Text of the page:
HK developers starting to reap mainland rewards
Interim results show profits growing up to 40pc as sales are solid across the board
Hong Kong developers' earnings from their mainland projects have started taking off, and the profit contribution from these sources will continue to grow, according to analysts.
In the half-year reporting season just ended, local developers reported solid interim earnings, with some posting profit growth of up to 40 per cent.
The results were boosted by high average selling prices across the board, with the revenue finally rolling into the developers' bottom line.
"Hong Kong property companies have scaled up their China investments since about 2004, and we believe one clear message from their latest results is that their China earnings have finally started to come through," said Jonas Kan, a senior vice-president who tracks property plays for Daiwa Capital Markets in Hong Kong, in his latest property report.
Among the major local developers, Hang Lung Properties still has the largest proportion of its earnings coming from the mainland, with 50 per cent of its gross rental income coming from across the border.
But Cheung Kong and Wharf were the "stars" of the latest reporting season, posting strong mainland earnings in the first half, said Alfred Lau, a property analyst at Bocom International.
"The China property earnings of Cheung Kong and Wharf took off in the first half of 2012 and are comparable to other mid-cap Chinese developers," said Lau.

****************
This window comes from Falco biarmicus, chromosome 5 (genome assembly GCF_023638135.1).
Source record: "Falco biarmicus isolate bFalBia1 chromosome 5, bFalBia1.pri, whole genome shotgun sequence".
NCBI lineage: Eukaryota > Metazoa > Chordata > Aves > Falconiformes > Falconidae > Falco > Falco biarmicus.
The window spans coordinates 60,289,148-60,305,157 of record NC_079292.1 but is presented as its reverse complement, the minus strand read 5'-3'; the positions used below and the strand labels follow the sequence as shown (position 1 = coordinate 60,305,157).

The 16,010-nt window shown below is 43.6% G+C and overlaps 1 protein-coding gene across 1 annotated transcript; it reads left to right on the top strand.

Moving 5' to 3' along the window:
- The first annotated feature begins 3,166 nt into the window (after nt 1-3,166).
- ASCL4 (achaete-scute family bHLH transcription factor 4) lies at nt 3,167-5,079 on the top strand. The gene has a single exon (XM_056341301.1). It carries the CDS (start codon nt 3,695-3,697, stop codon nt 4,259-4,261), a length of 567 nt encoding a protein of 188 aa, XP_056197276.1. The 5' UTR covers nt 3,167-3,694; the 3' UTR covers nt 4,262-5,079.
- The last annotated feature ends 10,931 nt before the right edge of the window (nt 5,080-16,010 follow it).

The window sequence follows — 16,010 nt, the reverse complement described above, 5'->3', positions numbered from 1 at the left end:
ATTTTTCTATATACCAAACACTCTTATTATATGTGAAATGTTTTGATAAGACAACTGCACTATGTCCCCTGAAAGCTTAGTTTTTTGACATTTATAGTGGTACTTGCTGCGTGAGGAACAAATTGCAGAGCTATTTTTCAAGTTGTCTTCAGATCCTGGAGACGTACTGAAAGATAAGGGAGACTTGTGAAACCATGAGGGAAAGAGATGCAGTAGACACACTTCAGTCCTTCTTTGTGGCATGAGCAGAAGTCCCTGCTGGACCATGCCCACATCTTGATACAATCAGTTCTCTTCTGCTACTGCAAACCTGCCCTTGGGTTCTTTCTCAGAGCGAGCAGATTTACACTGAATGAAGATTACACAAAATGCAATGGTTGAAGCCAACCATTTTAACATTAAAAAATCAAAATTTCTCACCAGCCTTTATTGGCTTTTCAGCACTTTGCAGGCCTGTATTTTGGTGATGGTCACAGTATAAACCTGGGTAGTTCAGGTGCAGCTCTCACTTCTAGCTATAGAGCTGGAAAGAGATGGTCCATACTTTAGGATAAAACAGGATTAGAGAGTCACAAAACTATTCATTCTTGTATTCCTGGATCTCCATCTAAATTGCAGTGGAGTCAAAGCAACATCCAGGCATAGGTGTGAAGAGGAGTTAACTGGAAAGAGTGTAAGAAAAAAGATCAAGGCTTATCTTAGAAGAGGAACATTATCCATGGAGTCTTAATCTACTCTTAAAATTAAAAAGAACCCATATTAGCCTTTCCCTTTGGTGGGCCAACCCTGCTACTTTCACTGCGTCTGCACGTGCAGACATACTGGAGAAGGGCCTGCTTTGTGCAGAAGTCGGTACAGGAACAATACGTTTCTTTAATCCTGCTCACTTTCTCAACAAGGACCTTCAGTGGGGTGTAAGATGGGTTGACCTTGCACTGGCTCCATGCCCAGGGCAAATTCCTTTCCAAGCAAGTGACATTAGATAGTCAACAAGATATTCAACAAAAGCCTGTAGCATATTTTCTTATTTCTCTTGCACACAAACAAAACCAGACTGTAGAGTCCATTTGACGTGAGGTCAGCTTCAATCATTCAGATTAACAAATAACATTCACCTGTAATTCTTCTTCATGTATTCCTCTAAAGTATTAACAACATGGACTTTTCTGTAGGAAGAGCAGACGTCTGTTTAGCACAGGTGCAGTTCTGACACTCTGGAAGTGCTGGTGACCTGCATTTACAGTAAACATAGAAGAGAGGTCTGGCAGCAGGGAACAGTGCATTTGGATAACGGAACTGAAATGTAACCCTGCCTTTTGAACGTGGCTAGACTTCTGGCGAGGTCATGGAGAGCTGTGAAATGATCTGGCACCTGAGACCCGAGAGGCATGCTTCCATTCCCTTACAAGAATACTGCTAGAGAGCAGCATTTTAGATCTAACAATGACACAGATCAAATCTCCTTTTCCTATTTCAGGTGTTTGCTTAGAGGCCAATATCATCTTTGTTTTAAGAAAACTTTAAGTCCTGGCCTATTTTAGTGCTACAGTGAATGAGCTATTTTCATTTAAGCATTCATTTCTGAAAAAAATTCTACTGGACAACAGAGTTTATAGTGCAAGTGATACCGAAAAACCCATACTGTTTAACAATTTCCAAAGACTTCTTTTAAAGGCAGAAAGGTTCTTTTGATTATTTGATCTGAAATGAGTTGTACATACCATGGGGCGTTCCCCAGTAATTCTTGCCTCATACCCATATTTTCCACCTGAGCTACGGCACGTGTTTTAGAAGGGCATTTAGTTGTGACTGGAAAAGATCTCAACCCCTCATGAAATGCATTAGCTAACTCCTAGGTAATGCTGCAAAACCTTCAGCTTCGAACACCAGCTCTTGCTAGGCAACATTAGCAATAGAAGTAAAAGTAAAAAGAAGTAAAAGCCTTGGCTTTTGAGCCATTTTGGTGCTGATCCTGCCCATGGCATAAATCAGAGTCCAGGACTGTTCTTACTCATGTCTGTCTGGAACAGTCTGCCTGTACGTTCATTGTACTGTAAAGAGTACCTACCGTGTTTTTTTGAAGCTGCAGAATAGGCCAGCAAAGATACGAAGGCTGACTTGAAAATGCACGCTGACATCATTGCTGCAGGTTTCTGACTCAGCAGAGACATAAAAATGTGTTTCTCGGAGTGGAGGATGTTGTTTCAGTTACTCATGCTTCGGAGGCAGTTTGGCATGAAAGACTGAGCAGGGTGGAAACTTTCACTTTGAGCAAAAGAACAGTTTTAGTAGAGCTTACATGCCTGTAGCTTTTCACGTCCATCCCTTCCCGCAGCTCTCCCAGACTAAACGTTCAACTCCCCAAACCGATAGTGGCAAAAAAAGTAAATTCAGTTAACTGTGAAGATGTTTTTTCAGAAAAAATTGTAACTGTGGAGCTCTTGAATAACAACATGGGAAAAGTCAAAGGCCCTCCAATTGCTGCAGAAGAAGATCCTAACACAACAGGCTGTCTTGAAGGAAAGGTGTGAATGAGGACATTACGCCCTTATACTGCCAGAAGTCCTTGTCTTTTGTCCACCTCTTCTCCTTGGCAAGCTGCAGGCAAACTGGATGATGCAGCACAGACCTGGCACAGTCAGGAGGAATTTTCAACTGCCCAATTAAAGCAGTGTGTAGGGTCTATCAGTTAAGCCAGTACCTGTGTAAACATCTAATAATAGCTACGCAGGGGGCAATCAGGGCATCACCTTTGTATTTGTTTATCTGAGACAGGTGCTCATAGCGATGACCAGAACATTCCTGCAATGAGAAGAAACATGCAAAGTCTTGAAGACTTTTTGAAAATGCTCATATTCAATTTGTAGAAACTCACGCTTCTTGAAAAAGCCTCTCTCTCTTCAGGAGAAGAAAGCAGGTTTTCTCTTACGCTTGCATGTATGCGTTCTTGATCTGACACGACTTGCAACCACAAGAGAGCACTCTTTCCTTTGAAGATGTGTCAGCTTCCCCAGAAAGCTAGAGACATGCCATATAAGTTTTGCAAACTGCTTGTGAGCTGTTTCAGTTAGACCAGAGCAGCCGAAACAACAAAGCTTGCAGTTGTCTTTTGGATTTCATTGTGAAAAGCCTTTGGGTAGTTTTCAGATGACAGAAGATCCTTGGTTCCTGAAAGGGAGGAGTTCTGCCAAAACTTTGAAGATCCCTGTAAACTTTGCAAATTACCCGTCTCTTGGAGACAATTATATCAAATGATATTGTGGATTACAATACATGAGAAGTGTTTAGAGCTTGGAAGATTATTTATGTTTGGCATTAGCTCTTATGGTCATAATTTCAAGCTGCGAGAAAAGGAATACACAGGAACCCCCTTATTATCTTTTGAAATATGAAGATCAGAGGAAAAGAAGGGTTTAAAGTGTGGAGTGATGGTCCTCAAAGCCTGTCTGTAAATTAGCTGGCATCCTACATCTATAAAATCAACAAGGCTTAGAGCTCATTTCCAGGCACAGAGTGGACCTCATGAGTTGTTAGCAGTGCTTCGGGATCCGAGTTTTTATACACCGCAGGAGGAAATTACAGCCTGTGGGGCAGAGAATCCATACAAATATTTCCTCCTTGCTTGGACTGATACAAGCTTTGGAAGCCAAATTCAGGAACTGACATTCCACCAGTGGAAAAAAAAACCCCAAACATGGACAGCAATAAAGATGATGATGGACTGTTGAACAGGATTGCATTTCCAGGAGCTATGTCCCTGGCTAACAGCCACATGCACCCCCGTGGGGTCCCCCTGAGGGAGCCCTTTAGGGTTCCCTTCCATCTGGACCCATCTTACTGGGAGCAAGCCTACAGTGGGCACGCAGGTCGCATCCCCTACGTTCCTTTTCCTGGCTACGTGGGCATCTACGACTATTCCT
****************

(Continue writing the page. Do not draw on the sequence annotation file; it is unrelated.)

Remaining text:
Although Cheung Kong disappointed shareholders with an interim net profit that plunged 54 per cent to HK$15.45 billion, a silver lining to the result was pre-tax property sales profit of HK$2.6 billion from the mainland, up 114 per cent from the first half of 2011.
Wharf also posted strong growth in income from its mainland sales, which were up by more than 300 per cent to HK$2.42 billion in the first half. Rental income from its mainland investments was up 51 per cent to HK$479 million.
Sun Hung Kai Properties reported a jump of 38.4 per cent in net rental income to HK$1.1 billion on the back of a larger portfolio on the mainland, but property sales dropped 58.4 per cent to HK$411 million, according to Daiwa.
'China is real," said Paul Louie, the head of regional property research (Asia ex-Japan) at Nomura Hong Kong.
"For those Hong Kong property companies with strong execution and a focused market niche, China earnings are starting to come through and were frequently the source of positive surprise. As more investment properties come on line in the coming year, China earnings will only become bigger."
Kan said Hong Kong companies had finally started to harvest their mainland earnings and he believed commercial properties would be their strongest contributors. "Hong Kong companies are likely to be major players in China's commercial property sector," he said. "Hang Lung's gross rental income from China continues to grow and is now the highest among the listed companies."